Churches don’t Preach Faith in God


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I’ve thought for a long time that the majority of churches and preachers don’t truly support people having faith in God. Instead they’re looking for people who put a smile on their faces and say that they have faith.

To me, having true faith in God means something like my friend Josh, I remember from long ago who jumped off a bridge because Jesus asked him to prove his faith. No doubt the vast majority of religious leaders, however, would have tried to talk him out of it, saying that it couldn’t actually be God talking to him.

When a religious person needs to cross a road, they do not close their eyes and pray. Instead, they conduct a simple scientific experiment by looking both ways.

Religious individuals may use faith to decide on political issues that don’t directly affect them such as abortion or gay rights, but otherwise, in their day to day lives, the vast majority of religious people use science and logic far more than they use faith to make their decisions.

So what I believe many religious leaders mean by ‘faith’ is not really the idea that you should trust that God has a physical manifestation in your day-to-day life, or even in your life at all, but instead they’re promoting the idea that you should have faith that ‘it will all work out in the end’ and that ultimately there’s a purpose to all this. Ultimately, they’re simply asking us to not be sad, stressed or angry, and remember that we deserve to feel loved. However, this is contradictory to many religious texts that depict agents of God directly interacting with humans and affecting the outcome of events. It’s easy for a person to become confused and hear all those messages about the importance of faith and believe they mean the kind of faith my friend Josh had.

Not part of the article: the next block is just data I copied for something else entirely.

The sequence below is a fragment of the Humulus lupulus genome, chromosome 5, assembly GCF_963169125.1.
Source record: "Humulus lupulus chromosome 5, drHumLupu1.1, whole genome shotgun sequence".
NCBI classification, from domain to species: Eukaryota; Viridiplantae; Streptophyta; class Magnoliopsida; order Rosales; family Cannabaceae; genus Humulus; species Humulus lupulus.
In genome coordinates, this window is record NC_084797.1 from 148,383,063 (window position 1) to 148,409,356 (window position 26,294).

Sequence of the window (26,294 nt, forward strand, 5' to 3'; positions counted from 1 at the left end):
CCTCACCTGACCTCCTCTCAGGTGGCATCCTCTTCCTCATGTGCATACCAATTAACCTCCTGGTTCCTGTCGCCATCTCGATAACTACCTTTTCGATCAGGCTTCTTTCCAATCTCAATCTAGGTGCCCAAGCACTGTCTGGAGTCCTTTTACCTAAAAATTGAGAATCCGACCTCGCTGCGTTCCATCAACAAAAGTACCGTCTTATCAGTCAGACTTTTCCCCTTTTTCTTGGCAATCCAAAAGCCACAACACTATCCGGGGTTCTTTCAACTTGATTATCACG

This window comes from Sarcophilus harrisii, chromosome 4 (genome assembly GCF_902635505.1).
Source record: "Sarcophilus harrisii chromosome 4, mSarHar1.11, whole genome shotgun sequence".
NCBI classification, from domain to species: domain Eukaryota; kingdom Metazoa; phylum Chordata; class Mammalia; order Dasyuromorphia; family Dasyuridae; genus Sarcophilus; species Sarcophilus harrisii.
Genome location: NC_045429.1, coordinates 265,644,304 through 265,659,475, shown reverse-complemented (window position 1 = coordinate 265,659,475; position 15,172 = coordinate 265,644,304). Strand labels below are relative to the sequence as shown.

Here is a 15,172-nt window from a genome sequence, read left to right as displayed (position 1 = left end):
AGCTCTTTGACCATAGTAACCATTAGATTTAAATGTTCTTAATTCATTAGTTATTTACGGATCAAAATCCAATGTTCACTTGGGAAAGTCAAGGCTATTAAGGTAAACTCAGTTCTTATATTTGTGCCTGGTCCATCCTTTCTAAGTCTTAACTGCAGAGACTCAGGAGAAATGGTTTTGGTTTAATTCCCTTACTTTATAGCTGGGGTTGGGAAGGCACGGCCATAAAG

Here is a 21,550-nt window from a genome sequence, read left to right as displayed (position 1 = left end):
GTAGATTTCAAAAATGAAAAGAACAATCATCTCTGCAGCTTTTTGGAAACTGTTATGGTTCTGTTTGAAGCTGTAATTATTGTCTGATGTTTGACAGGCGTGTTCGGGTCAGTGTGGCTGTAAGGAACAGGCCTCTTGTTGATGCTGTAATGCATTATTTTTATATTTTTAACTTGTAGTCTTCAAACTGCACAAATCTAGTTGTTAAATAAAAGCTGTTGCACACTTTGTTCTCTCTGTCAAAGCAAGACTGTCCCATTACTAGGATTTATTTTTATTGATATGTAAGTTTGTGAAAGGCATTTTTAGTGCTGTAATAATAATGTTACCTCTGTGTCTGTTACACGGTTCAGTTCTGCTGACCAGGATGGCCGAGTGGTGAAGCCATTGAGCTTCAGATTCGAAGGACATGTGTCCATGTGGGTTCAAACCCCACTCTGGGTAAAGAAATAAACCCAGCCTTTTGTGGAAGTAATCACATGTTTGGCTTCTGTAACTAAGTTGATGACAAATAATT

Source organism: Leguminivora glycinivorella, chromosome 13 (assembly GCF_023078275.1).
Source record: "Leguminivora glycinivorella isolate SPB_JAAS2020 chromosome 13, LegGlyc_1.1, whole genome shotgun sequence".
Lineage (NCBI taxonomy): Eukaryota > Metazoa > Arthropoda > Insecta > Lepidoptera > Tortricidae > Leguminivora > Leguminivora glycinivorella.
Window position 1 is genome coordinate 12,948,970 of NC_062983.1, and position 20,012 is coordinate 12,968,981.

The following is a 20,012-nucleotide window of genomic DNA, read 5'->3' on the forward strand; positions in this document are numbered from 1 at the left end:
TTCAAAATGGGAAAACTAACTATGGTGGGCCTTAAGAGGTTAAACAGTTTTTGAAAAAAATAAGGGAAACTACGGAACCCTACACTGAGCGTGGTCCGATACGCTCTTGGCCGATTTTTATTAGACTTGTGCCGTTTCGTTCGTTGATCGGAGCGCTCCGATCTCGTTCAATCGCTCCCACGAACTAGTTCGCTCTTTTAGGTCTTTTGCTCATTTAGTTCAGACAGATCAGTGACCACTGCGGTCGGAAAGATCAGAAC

One main problem is that many religious folks don’t realize just how deep some people’s faith really lies, because people so rarely discuss the nitty-gritty process of individual decision-making processes. For example, like I said, most religious individuals when buying a car will test drive and read consumer reports and make an informed, reasonably logic-based decision, but there is that two or three percent who will go to the dealership and buy whatever car happens to speak to them because they believe God will put them in the right vehicle. This is not healthy and I believe religious leaders should be doing more to clarify the differences in types of faith, and reminding people that just because they have faith, doesn’t mean that logic doesn’t have a place in their lives.

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